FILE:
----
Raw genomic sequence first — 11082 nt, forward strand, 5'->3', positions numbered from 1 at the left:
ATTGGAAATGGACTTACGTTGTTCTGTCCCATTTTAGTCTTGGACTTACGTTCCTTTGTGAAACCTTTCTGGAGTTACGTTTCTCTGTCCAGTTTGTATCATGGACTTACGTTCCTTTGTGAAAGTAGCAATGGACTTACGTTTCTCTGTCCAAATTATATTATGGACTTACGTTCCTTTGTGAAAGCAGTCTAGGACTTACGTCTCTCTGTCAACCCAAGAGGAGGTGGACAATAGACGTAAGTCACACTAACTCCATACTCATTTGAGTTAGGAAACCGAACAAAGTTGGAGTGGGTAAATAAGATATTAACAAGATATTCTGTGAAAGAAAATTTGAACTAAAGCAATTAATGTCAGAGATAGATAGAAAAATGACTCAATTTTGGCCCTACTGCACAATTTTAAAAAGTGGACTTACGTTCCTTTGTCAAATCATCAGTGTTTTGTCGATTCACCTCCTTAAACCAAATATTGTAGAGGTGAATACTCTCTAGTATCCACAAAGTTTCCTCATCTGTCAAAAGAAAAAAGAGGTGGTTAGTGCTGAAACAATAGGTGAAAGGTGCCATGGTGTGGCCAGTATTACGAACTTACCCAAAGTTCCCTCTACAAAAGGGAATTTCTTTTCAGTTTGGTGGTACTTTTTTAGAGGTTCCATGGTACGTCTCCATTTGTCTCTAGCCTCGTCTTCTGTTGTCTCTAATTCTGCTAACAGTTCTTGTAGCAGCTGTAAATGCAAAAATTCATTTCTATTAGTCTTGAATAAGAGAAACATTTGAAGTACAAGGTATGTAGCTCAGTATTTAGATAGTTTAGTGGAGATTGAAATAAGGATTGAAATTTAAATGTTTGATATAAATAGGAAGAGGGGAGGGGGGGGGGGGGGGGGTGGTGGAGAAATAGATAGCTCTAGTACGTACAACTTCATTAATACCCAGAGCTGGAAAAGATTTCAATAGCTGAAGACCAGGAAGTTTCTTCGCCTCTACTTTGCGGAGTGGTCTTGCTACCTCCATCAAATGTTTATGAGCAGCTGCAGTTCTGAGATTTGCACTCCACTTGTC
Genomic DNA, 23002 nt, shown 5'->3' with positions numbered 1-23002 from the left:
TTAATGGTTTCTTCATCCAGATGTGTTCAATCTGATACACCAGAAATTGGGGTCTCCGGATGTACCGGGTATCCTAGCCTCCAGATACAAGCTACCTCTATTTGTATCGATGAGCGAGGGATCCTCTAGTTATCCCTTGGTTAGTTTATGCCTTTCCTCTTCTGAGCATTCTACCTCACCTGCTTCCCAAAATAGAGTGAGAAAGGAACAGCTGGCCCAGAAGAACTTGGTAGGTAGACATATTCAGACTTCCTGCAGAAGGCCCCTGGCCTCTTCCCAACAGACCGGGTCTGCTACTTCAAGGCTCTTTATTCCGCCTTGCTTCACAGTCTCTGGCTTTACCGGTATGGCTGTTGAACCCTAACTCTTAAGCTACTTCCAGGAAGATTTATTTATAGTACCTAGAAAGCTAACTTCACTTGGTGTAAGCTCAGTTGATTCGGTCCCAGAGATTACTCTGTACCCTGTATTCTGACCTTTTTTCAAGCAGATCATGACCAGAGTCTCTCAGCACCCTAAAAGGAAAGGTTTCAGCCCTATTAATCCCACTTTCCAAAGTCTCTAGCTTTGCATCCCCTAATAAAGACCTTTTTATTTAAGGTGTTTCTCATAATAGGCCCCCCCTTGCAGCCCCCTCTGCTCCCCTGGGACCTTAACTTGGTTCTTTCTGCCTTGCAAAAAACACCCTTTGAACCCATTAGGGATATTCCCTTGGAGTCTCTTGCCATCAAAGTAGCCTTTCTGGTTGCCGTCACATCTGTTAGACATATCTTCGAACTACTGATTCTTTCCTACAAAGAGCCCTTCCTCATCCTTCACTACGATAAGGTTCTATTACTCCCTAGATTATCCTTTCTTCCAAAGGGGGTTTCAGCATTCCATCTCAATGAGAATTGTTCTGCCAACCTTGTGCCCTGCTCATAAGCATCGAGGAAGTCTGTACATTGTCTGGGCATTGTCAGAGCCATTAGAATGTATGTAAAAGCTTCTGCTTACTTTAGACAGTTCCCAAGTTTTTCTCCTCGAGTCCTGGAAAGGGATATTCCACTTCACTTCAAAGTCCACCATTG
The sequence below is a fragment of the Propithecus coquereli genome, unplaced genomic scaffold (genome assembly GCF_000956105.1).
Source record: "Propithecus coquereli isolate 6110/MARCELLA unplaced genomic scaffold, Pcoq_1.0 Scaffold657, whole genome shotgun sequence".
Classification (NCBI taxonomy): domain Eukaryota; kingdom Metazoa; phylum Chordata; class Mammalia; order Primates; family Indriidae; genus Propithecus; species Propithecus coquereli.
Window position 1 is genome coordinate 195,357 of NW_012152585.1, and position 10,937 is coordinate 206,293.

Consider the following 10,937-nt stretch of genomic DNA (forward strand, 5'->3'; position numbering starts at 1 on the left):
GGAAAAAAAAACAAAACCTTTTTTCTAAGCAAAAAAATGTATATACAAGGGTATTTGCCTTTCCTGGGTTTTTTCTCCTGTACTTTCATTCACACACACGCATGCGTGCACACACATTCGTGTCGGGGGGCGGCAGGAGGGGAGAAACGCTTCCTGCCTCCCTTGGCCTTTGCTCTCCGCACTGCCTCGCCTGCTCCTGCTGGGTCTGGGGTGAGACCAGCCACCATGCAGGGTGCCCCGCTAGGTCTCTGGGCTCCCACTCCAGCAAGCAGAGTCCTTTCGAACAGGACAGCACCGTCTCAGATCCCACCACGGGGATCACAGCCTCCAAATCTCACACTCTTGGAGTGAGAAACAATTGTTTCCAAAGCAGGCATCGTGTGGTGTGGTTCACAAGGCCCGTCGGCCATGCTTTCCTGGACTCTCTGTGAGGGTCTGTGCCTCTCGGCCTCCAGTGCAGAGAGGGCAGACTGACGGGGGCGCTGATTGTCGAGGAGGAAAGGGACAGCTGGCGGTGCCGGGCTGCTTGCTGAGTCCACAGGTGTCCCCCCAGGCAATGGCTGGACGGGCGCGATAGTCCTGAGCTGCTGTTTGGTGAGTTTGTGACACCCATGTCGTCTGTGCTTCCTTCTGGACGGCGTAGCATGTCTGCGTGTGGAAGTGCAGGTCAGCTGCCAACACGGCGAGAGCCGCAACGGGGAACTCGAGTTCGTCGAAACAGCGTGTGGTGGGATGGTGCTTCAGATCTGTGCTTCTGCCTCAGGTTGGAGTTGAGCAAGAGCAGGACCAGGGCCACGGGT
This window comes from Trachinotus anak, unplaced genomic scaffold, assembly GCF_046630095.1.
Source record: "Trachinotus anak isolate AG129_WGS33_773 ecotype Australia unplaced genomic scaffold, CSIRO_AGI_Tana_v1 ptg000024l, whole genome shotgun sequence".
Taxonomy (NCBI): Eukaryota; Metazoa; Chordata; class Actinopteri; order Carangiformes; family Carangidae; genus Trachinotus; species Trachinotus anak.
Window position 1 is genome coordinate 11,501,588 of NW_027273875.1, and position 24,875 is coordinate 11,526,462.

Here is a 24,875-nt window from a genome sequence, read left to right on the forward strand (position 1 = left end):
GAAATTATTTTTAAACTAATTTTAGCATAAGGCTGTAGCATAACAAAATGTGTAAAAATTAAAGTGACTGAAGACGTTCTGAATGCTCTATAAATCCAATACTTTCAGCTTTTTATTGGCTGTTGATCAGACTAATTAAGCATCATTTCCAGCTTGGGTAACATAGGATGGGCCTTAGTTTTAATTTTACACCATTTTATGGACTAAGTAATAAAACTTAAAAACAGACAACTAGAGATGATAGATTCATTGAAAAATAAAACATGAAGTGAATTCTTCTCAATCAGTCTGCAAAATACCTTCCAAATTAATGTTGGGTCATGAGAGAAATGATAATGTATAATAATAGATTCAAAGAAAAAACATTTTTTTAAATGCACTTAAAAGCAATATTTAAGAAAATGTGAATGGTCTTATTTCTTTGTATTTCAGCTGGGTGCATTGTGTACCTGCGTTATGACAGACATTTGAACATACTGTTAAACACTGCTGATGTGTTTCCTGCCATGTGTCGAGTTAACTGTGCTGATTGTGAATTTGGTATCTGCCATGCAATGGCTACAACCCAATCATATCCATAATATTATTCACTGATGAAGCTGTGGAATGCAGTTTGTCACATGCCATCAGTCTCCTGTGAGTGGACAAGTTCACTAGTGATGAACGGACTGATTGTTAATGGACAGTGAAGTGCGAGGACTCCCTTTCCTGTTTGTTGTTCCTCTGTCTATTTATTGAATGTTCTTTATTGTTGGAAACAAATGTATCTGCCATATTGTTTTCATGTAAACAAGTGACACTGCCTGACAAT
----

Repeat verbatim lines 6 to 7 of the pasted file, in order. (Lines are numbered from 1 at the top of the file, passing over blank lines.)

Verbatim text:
Source record: "Propithecus coquereli isolate 6110/MARCELLA unplaced genomic scaffold, Pcoq_1.0 Scaffold657, whole genome shotgun sequence".
Classification (NCBI taxonomy): domain Eukaryota; kingdom Metazoa; phylum Chordata; class Mammalia; order Primates; family Indriidae; genus Propithecus; species Propithecus coquereli.